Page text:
Recently, I was discussing a moral issue with some friends. I tend to see such issues as a straight forward thing. Either it is right, or it is wrong. There is not a vague gray area for wiggle room, just in case the winds of social media and group think change in your area. It is either/or, not maybe/if period.
My friends started throwing out the “what if.” and “but maybe.” waffling that is so much a part of today’s decision making protocol. This isn’t whether we have to decide to serve beef or pork for dinner because someone might be allergic or vegan, it is a moral issue. A decision that clearly helps define who you are, and where you stand in issues of great important.
For instance, one person was saying that they didn’t think it was right to hold Bill Clinton accountable for what he did with a white house intern, because she was of the age of consent. (Picture me some what gobsmacked when a feminist said that.) I guess the look on my face caught her off guard because she immediately started to gabble excuses why it isn’t important, now. Moral compass moment: If it was wrong for a man of power to behave that way back then, it is just as wrong now. Just because years have gone by, it does not mean it is any less of a morally corrupt behavior.
It seems there are excuses to exonerate bad behavior just because it happened a long time ago – relatively speaking. I must be way out of step, because I was always taught that if you do something wrong, even if you make up for it, the act was still wrong. Period.
If you can’t make a solid, un-moving decision on right and wrong, then you are consistent on one thing, indecision. Your moral compass is stuck on half-assed. I know, today, it seems that everyone has a right to believe what they wish and live as they like. Fair enough, but in society of any sort, there are morals that must be met or the society falls apart. Is it morally right to lie to each other? Is it morally right to cheat on your significant other? Is it right to steal, or to hurt others just because you think it is acceptable. After all, you hate what that person may say, think, believe, or stand for. Is it morally acceptable to deny the laws of the land and make your own just because you think you should be able to do something illegal? And those are simply laws against man made morals. Get into religious morality and it gets an even stickier situation.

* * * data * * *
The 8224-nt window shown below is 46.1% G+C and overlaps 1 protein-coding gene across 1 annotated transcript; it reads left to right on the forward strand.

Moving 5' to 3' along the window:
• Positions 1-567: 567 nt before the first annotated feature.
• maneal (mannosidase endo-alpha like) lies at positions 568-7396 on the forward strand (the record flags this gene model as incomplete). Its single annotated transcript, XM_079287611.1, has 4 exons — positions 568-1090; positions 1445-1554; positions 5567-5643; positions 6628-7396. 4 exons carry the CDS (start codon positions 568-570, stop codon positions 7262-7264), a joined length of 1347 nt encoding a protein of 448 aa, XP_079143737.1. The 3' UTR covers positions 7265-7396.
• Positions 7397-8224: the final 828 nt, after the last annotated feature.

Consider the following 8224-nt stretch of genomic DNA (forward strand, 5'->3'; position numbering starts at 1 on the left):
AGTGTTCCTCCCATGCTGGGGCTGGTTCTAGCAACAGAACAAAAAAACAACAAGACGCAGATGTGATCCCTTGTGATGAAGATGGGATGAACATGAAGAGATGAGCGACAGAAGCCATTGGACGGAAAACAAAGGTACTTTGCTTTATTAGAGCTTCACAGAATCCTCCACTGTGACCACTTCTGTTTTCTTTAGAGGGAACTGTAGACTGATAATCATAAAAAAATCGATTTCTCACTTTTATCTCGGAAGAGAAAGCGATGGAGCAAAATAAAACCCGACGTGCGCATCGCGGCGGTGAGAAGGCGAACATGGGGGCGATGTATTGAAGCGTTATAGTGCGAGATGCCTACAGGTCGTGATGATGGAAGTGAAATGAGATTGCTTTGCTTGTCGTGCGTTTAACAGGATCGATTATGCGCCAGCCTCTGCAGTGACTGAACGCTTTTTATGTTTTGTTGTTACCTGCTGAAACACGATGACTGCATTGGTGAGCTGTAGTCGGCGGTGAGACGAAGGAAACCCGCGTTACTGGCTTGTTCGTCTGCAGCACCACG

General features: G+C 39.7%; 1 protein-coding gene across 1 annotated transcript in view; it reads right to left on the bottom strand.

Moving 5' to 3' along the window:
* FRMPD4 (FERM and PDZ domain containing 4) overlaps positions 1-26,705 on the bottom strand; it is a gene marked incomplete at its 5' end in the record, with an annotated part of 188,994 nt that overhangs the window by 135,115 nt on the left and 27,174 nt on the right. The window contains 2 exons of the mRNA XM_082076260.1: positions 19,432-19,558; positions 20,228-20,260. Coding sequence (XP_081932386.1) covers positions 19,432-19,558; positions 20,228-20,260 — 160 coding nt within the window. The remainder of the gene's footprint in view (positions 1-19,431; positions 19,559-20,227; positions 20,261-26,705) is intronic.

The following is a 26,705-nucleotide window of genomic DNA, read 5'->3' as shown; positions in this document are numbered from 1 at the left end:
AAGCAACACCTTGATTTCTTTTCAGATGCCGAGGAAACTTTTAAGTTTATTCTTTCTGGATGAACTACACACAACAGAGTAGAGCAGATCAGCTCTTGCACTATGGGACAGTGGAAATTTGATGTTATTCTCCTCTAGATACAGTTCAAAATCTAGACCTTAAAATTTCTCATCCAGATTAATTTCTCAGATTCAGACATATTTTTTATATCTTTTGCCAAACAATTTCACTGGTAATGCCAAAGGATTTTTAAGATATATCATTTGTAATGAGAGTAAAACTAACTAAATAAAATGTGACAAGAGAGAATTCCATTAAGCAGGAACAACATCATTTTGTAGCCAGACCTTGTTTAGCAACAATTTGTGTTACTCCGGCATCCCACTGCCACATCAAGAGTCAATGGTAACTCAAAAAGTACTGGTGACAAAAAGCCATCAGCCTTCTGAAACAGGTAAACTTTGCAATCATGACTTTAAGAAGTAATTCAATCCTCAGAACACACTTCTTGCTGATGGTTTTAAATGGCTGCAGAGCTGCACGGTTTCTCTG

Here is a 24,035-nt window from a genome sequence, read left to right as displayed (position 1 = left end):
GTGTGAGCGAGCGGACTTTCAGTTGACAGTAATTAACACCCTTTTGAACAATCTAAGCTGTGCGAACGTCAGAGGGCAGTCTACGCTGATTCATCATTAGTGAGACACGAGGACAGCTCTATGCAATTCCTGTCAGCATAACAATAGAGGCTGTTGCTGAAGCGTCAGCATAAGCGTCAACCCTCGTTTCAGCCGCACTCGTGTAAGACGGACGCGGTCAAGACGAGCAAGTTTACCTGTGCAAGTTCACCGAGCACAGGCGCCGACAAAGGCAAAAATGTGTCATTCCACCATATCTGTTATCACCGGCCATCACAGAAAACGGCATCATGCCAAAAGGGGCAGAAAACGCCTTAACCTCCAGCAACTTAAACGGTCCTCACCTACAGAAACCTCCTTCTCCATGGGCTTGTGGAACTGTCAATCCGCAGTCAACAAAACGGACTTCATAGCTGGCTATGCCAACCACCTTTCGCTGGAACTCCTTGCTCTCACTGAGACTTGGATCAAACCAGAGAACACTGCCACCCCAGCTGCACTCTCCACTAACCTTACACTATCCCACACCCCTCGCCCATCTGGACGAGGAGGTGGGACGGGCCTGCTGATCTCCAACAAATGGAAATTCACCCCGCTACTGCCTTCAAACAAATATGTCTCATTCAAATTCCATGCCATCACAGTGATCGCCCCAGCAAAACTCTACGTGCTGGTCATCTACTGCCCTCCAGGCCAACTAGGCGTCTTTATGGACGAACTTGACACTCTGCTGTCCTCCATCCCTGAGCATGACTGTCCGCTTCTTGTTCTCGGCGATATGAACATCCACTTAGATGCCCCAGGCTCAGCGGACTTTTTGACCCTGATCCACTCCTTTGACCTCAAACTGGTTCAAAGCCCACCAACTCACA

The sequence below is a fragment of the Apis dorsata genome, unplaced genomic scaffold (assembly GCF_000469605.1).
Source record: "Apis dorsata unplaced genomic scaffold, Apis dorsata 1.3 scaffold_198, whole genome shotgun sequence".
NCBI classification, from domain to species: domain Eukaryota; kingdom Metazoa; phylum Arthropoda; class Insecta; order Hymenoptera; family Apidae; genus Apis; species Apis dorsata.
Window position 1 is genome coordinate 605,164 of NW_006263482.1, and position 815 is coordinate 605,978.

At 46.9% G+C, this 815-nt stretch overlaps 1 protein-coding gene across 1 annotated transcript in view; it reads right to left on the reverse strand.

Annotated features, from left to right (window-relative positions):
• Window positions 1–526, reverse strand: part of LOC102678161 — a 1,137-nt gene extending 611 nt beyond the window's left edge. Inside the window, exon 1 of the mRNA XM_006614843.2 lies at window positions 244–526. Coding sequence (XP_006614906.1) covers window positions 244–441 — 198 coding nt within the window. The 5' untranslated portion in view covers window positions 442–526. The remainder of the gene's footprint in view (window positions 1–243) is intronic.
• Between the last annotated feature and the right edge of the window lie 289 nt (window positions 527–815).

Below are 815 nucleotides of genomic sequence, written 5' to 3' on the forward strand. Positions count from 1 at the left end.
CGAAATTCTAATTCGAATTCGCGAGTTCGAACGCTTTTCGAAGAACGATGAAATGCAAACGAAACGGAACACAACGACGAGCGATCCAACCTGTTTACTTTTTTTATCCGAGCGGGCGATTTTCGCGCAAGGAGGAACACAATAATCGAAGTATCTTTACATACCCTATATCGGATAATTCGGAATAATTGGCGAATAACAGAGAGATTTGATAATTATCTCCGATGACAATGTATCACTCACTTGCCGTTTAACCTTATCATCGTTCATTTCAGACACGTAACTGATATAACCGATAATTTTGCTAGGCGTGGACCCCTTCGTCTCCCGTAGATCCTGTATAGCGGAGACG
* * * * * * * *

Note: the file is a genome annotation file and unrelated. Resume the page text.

Either/or is making a decision between two things. Most of us have a moral compass that will lean one way or the other based on our inner beliefs. But, the maybe/if crowd are well and truly confused, because they are being led by outside forces like social media, peer pressure, and deep feelings of indecision. They have no moral compass, they just have a need to fit in, no matter what.
I follow the basic ten commandments, and the seven deadly sins are a solid list of things to avoid with all my soul. So that makes me a pretty straight forward, this is right, this is wrong kind of person. Does that make me judgmental? Sure. But no more so than those who stand exactly opposite of me on any given issue. Humans are always judgmental on several levels at any given time. My friends who are opposite me will never admit it. Because they, with all their half-assed morality, simply cannot bear to be seen as anything but perfect. Remember that their moral compass is broken beyond repair, and as such they are skewed in all their inner directions. Part of me pities them, part of me is vastly annoyed, and part of me simply cannot fathom being that stressed all the time.
If you are living in the moment, and if you do not see how the past effects your future, then you might want to check your moral compass. It might need a good clean, it might need some repair, and you just might need to get a new one. At least your compass would be in working order, not half-assed.